Protecting Your Privacy: Android Version

With all the attention and media coverage that Apple gains for its iPhones and iPads, it’s easy to forget that Apple is actually the number two product in its field. The iOS operating system that runs those devices comes in second place to the Android operating system, which can be found on everything from Kindle Fire tablets to Windows phones.

The numbers from just last year were staggering; a 2015 report found that the number of Android devices sold in a year finally topped one billion the year before, up from just 780 million or so in 2013. But yet, we still see so much information about privacy settings and device security for iPhones when the truth of the matter is more people are carrying around an Android device in their pockets.

So here’s a quick breakdown of some of the most important settings you should be aware of for securing your Android device—and therefore, your privacy.

  1. Set a passcode – Your phone—no matter which brand or model—is like a tiny computer. It contains so much information about you and your loved ones, from photos to messages to the GPS coordinates to where you live and work. Smartphones contain so much personal, sensitive information, in fact, that the US Supreme Court ruled it has the same “search and seizure” privacy protections as your house. That means you’ve got to protect it. But if your smartphone is lost or stolen, what are you handing over to a thief? Without a strong passcode to unlock it, you’re giving a criminal access to everything: your images, your address, your email account, your finances, and even your identity.
  1. Put it to sleep – It’s a hassle to have to unlock your phone every time you want to use it, and that’s why some people set their phones to never go to sleep on their own. Not only does this use your battery a little faster, it leaves your phone vulnerable if someone pickpockets it or if you leave it on a store counter and walk away. You can choose how quickly your phone locks itself after not being used, but don’t be tempted to set it for the longest possible time (sometimes five minutes or more). Instead, picking a relatively fast number—say, thirty seconds—will make your phone more secure in the event that it goes missing. However, don’t be fooled into thinking a sleeping phone is now a secured phone. You must also activate the setting that tells it to require the passcode upon “waking up,” or a thief can simply wake it and use it.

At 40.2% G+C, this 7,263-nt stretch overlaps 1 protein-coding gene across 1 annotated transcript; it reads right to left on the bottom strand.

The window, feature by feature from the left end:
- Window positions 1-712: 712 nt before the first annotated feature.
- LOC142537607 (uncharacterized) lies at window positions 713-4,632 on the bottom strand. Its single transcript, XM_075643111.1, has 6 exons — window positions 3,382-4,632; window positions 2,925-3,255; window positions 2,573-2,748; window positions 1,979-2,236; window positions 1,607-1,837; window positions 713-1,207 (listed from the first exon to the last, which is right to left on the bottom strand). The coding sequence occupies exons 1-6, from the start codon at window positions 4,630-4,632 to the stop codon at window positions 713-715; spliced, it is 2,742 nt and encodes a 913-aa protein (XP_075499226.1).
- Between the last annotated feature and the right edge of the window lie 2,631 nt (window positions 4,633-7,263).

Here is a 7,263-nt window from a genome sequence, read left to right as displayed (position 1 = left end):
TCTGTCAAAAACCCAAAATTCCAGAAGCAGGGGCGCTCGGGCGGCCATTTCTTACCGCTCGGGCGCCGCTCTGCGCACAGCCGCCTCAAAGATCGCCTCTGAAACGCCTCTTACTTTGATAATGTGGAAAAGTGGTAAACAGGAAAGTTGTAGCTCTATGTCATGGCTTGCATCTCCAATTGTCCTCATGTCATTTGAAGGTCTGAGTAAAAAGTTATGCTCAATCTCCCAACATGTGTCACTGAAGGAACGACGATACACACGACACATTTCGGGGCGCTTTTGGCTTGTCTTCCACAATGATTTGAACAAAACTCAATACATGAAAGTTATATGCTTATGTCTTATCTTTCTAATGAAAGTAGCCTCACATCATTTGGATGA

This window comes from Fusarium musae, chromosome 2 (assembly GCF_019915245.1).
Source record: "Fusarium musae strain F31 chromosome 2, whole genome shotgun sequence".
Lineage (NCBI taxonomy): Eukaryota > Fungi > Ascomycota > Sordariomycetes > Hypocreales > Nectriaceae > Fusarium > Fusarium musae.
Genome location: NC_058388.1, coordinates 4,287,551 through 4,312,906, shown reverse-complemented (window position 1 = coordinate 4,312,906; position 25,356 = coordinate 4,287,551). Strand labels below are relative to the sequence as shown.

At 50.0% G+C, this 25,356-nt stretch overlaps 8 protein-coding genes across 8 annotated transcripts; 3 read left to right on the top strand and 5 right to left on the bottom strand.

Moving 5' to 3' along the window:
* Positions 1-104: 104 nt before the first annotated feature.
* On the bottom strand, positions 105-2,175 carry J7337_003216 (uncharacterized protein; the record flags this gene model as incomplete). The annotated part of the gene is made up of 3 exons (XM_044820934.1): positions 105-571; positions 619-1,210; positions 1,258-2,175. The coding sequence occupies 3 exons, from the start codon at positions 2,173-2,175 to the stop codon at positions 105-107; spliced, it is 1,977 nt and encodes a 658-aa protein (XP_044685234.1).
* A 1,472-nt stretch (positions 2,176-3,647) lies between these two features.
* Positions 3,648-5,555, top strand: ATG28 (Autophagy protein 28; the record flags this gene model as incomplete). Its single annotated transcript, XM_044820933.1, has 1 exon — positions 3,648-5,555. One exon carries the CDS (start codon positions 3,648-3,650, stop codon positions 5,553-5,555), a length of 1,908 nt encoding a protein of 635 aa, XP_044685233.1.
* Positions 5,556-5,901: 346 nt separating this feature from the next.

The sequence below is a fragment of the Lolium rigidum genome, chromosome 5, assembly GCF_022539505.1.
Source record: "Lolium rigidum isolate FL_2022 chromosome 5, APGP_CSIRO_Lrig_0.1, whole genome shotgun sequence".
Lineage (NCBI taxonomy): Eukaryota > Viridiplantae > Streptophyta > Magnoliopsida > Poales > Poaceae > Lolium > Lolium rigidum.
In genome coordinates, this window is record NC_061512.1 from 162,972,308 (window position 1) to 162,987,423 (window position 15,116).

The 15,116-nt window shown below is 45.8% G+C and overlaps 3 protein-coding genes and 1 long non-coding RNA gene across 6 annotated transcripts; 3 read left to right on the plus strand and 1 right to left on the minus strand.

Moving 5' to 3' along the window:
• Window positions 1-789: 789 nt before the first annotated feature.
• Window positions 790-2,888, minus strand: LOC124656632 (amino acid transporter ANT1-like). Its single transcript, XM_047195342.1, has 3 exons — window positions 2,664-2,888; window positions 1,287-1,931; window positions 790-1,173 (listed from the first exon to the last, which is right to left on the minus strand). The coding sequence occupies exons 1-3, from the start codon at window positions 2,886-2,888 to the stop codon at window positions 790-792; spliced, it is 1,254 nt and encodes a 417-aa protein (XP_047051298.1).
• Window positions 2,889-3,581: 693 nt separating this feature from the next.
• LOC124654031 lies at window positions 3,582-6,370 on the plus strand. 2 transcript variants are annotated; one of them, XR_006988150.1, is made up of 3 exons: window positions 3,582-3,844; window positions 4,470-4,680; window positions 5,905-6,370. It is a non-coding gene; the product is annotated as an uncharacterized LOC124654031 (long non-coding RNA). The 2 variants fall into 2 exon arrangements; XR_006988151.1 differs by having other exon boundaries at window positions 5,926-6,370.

1. Turn off ad-tracking – There’s a setting in Android that lets you opt out of having your internet use tracked. It might not seem like a big deal; after all, advertising is what helps websites afford to stay in operation, like some of our favorite sites that we don’t have to pay to use. But having your internet activity tracked for advertising purposes can clue in a cybercriminal about your lifestyle, your family makeup, even your likelihood of having good credit. By not letting the operating system keep up with what you read and search on your phone, you’re keeping prying eyes from establishing a profile of you.
  1. Adjust your location settings – Like other operating systems, Android will track your location as you use your phone. You don’t want to go so far as to not be able to find your lost or stolen phone by having your location completely shut off, but you do want to adjust it to the most secure setting possible. This will prevent GPS coordinates from being embedded in your photographs, prevent social media sites from announcing your location when you post, and more.
  1. Third-party app protections – This is perhaps one of the most important security settings you can enact. Apple has been both criticized and applauded for its tight control of its app store, meaning anyone who creates an app for an iPhone or iPad must submit it for quality control and approval from Apple. Android, however, doesn’t hold those same restrictions, meaning it’s possible to purchase an app from the Google Play store that hasn’t been checked for malware or other malicious code.That means it’s far too easy to “sneak in” something harmful or malicious, like an app that is secretly stealing all of your sensitive information. In order to protect yourself, activate the setting that prevents any third-party app installation from “Unknown Sources.”

Anyone can be a victim of identity theft, anyone can use our services, and anyone can help us help others. If you found this information useful, please consider donating to the Identity Theft Resource Center to help us keep our services free to the public.

 

 

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